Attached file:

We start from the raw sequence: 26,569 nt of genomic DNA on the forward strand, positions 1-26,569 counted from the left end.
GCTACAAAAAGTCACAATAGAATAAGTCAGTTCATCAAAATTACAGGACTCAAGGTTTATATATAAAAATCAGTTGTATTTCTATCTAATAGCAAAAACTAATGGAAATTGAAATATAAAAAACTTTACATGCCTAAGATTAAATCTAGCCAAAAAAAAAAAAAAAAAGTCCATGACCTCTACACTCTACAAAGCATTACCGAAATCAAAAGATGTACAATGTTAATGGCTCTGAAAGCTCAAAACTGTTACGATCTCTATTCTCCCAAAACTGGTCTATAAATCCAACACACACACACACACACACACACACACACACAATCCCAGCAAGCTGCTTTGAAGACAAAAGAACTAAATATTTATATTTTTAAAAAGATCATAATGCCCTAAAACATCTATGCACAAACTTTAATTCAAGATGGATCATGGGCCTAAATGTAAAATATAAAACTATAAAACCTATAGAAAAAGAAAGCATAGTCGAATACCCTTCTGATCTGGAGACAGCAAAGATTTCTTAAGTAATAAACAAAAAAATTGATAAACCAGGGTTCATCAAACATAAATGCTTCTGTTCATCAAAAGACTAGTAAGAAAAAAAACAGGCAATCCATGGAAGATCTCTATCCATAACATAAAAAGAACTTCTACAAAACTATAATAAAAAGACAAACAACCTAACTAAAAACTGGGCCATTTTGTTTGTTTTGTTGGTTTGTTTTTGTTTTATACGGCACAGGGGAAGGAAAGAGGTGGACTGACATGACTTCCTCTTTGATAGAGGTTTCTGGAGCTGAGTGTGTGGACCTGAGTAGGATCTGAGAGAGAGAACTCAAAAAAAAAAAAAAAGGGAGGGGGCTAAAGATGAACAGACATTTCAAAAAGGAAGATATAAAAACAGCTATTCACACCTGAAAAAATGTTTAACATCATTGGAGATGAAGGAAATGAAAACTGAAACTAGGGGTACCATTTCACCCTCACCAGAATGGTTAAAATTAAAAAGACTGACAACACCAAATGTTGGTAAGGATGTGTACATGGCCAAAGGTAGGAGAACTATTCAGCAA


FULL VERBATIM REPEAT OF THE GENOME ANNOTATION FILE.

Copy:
We start from the raw sequence: 26,569 nt of genomic DNA on the forward strand, positions 1-26,569 counted from the left end.
GCTACAAAAAGTCACAATAGAATAAGTCAGTTCATCAAAATTACAGGACTCAAGGTTTATATATAAAAATCAGTTGTATTTCTATCTAATAGCAAAAACTAATGGAAATTGAAATATAAAAAACTTTACATGCCTAAGATTAAATCTAGCCAAAAAAAAAAAAAAAAAGTCCATGACCTCTACACTCTACAAAGCATTACCGAAATCAAAAGATGTACAATGTTAATGGCTCTGAAAGCTCAAAACTGTTACGATCTCTATTCTCCCAAAACTGGTCTATAAATCCAACACACACACACACACACACACACACACACACAATCCCAGCAAGCTGCTTTGAAGACAAAAGAACTAAATATTTATATTTTTAAAAAGATCATAATGCCCTAAAACATCTATGCACAAACTTTAATTCAAGATGGATCATGGGCCTAAATGTAAAATATAAAACTATAAAACCTATAGAAAAAGAAAGCATAGTCGAATACCCTTCTGATCTGGAGACAGCAAAGATTTCTTAAGTAATAAACAAAAAAATTGATAAACCAGGGTTCATCAAACATAAATGCTTCTGTTCATCAAAAGACTAGTAAGAAAAAAAACAGGCAATCCATGGAAGATCTCTATCCATAACATAAAAAGAACTTCTACAAAACTATAATAAAAAGACAAACAACCTAACTAAAAACTGGGCCATTTTGTTTGTTTTGTTGGTTTGTTTTTGTTTTATACGGCACAGGGGAAGGAAAGAGGTGGACTGACATGACTTCCTCTTTGATAGAGGTTTCTGGAGCTGAGTGTGTGGACCTGAGTAGGATCTGAGAGAGAGAACTCAAAAAAAAAAAAAAAGGGAGGGGGCTAAAGATGAACAGACATTTCAAAAAGGAAGATATAAAAACAGCTATTCACACCTGAAAAAATGTTTAACATCATTGGAGATGAAGGAAATGAAAACTGAAACTAGGGGTACCATTTCACCCTCACCAGAATGGTTAAAATTAAAAAGACTGACAACACCAAATGTTGGTAAGGATGTGTACATGGCCAAAGGTAGGAGAACTATTCAGCAA